Beer Makes the World a Better Place

Everyone has their holiday. For some people, November 1st means it’s finally time to start decorating for Christmas. For others, New Year’s Eve is the highlight of the year, with its promise of a fresh start (just as soon as the hangover passes). I even know someone for whom Valentine’s Day merits a massive, sugar-fueled party with pink and red construction paper hearts as far as the eye can see. But for me, it’s all about Oktoberfest.

Oktoberfest ist wunderbar!

Oktoberfest celebrations have been the highlight of my autumn for the past decade or so. I’ve shoveled down schnitzel in Kitchener, enjoyed many, many “maßes” (“masses” or litre steins) in Munich, and done a brewery crawl in Vermont. I love the relaxed camaraderie of the crowds, the music of an oom-pah band, and drinking a pint in the crisp, fall air.


This past weekend I made the trek east to the wilds of Vankleek Hill for Beau’s Oktoberfest. This was my fifth Beau’s experience, and I’m a big fan of the brand. They continue to produce excellent mainstay beers, as well as developing interesting flavours each year using novel recipes. I also really enjoy their branding from an aesthetic perspective – I’ve purchased a number of posters over the years promoting their different beers, and my boyfriend and I have them displayed on rotation in our apartment.


Drinking for charity

What also makes the Beau’s brand a stand-out is their commitment to corporate social responsibility, and involvement in the community. In addition to their ongoing support of Operation Come Home, a significant portion of the money generated by Beau’s Oktoberfest each year goes towards a charity. This year, sales of a special beer-Caesar were designated to support the development of a women-owned and operated brewery in Rwanda. If you clicked on the Beau’s link earlier in this post, you will have noticed the website’s strategic use of a pop-up that allows you to watch a video about the brewery project, and links to the Rwandan’s brewery’s Kickstarter page.

A very dark photo of the School of Bock session.

A very dark photo of the School of Bock session.

I had the opportunity to listen to Beau’s founder Steve Beauchesne and soon-to-be brewery owner Josephine “Fina” Uwineza talk about the project during a beer sampling session called “The School of Bock”. It was fascinating, and I wish it could have been longer so that we could have gone into greater  depth about the subjects that came up during the Q-and-A portion. While the primary point of the session was to sell attendees on the idea of contributing to the brewery, the conversation also covered at a glance Rwanda’s beer culture, and the place of women in post-conflict economies. When I walked out of the session, I was thirsty for more information…and for more beer.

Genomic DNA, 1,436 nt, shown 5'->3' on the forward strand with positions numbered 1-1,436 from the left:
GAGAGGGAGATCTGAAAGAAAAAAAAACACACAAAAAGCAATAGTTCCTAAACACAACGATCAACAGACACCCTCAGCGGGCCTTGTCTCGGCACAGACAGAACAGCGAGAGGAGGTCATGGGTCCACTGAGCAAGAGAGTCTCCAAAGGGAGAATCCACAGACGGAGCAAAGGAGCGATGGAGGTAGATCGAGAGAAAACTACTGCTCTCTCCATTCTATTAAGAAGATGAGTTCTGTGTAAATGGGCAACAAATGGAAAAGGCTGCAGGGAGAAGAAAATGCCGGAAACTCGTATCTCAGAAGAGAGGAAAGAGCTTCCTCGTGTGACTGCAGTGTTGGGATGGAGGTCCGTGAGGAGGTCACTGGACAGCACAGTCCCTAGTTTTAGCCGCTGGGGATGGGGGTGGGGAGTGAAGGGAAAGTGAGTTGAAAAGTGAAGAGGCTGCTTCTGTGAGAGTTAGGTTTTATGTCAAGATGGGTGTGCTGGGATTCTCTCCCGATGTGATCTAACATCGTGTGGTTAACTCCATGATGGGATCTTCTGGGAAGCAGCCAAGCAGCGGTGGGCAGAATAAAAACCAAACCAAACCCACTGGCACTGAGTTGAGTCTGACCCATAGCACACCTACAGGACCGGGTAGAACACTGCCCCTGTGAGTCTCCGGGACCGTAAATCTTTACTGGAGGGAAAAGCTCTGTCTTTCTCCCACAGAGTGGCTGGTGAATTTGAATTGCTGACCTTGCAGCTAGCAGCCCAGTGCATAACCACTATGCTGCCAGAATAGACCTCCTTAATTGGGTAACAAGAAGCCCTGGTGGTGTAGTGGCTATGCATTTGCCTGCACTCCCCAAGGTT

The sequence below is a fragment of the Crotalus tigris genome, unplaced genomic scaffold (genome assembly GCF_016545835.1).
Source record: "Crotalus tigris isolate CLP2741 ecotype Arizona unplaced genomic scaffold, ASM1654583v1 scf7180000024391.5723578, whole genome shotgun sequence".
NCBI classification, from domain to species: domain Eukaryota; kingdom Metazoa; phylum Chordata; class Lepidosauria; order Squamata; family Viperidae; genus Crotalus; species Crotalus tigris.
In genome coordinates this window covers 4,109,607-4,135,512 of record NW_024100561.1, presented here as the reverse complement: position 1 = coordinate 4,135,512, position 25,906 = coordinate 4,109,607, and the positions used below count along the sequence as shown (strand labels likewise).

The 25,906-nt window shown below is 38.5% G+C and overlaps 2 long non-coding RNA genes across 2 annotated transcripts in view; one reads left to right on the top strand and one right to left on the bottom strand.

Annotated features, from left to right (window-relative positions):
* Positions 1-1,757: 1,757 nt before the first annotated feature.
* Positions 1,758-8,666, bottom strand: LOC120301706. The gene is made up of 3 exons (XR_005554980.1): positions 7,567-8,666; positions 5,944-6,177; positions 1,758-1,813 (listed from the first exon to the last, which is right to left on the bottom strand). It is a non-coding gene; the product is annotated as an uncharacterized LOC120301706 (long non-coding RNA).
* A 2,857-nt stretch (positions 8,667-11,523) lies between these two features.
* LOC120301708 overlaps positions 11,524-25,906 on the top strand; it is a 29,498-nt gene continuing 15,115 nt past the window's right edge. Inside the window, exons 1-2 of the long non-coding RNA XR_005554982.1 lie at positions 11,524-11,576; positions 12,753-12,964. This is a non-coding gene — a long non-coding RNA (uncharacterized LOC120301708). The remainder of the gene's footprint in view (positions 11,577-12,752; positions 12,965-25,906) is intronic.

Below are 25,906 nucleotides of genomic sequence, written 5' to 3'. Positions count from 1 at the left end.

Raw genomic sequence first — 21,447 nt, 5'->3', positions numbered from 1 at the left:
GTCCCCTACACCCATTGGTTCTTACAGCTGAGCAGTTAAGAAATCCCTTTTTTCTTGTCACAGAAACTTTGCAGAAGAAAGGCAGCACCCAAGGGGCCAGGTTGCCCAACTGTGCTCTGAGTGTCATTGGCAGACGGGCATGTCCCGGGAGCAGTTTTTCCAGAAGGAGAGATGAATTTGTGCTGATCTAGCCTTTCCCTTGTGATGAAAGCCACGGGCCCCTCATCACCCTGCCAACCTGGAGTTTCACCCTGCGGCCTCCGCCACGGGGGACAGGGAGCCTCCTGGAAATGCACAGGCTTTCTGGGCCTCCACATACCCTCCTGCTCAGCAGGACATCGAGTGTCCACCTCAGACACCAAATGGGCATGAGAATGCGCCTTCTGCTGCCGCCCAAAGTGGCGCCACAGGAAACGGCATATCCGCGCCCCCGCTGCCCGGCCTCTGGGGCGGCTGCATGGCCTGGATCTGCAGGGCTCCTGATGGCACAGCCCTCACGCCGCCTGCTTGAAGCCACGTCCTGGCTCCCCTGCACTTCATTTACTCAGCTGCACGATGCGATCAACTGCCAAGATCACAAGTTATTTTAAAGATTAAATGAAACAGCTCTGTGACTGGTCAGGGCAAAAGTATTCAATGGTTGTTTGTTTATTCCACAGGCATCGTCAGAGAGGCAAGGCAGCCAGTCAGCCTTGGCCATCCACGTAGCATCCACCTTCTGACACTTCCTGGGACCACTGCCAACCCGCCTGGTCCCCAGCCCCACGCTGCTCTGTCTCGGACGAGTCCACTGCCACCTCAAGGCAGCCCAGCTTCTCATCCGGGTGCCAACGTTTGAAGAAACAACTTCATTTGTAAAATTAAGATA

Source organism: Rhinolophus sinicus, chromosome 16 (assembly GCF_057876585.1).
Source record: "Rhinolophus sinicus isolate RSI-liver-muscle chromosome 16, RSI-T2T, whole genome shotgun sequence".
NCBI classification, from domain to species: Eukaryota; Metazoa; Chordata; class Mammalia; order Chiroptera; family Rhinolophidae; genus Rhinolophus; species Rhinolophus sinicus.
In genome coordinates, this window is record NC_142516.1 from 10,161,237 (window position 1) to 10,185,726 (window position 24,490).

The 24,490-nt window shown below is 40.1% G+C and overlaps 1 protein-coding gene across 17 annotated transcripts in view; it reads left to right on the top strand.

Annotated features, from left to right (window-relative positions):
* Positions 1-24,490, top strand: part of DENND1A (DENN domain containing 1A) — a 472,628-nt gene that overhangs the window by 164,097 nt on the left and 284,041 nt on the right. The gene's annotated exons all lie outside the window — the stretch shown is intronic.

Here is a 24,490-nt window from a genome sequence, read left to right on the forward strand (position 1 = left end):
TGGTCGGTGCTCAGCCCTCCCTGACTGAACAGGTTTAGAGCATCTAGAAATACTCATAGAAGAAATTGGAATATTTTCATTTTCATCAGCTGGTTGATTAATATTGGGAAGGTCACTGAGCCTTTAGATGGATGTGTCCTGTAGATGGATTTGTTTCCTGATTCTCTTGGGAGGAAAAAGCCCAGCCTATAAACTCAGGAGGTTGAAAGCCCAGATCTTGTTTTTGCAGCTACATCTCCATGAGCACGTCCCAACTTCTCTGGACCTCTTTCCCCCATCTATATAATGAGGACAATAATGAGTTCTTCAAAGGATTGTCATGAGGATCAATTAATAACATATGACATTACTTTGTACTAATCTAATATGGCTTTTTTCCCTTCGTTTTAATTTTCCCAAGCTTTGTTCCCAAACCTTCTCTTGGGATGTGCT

Have any of your favourite companies incorporated social or charitable enterprises into their business model? If so, how are they using social media to promote it?



COM0015- Post #2 Strong & Weak organizations

Strong organizations

Heineken is one of the leaders in terms of building long tern relationships, engagement and strengthening the bonds with 96f7d66c1454b39881d6525fc784d60btheir brand. No matter the subject, they make the best use of the social media platforms and manage to stay first in class. How? They research their audience, identify the need, come up with innovative and fun ideas, they create engaging concepts and use platforms that enable communication with the brand, user interactions and advocacy. You can find their super creative visuals on, their consumer’s crazy moments on , follow them on Twitter – 82K followers, or find one of their multiple Facebook pages, the main one enjoys over 17.2M likes.

They manage very well to keep their audience engaged and interested, and contests are in top of their social media engagement. Here are just few examples.

Based on a taboo subject like create awareness for alcohol over-consumption, Heineken started a conversation about people who drink too many beers during their nights out with their friends. Results? 5 million targets online, over 1 million site visitors, 150.000 hours of active brand engagement, over 5.000 positive consumer reviews, a lift in prompt awareness and likeability of 11%.

Heineken crowd-sourced the redesign of the trademark bottle for a limited edition to celebrate their 140th anniversary. They’ve got 1700 entries with uber engaged and loyal customers that have unlocked their creativity to come up with fresh and unbiased concepts about the beer bottle.

Create your own ”Serenade” for Valentine’s Day had over 5 million Likes of the Facebook app………. just to name a few campaigns.

Weak Organizations
I wanted to stay within the area of multinational companies with humongous marketing budgets. This is one of the companies I’ve worked for, SAB Miller. Unfortunately the company is not struggling enough to create a community, a base of engaged fans that they could turn to like Heineken does.
The company makes use Twitter, Facebook, Pinterest but with unbalanced postings, ignoring the social networks from time to time and giving the impression (on Pinterest especially) that they’ve created a page just for the sake of it.

On Facebook, SABMiller reaches out to their followers with un-personal posts about the organization’s initiatives (they enjoy few likes, vs. the hundreds Heineken receives with its posts). More followers are on Peroni Nastro Azzurro facebook page (one of the company’s beer brands) but less engaged consumers.

Lame Pinterest Peroni presence, especially for a brand that is so voguish and targets fashionable people.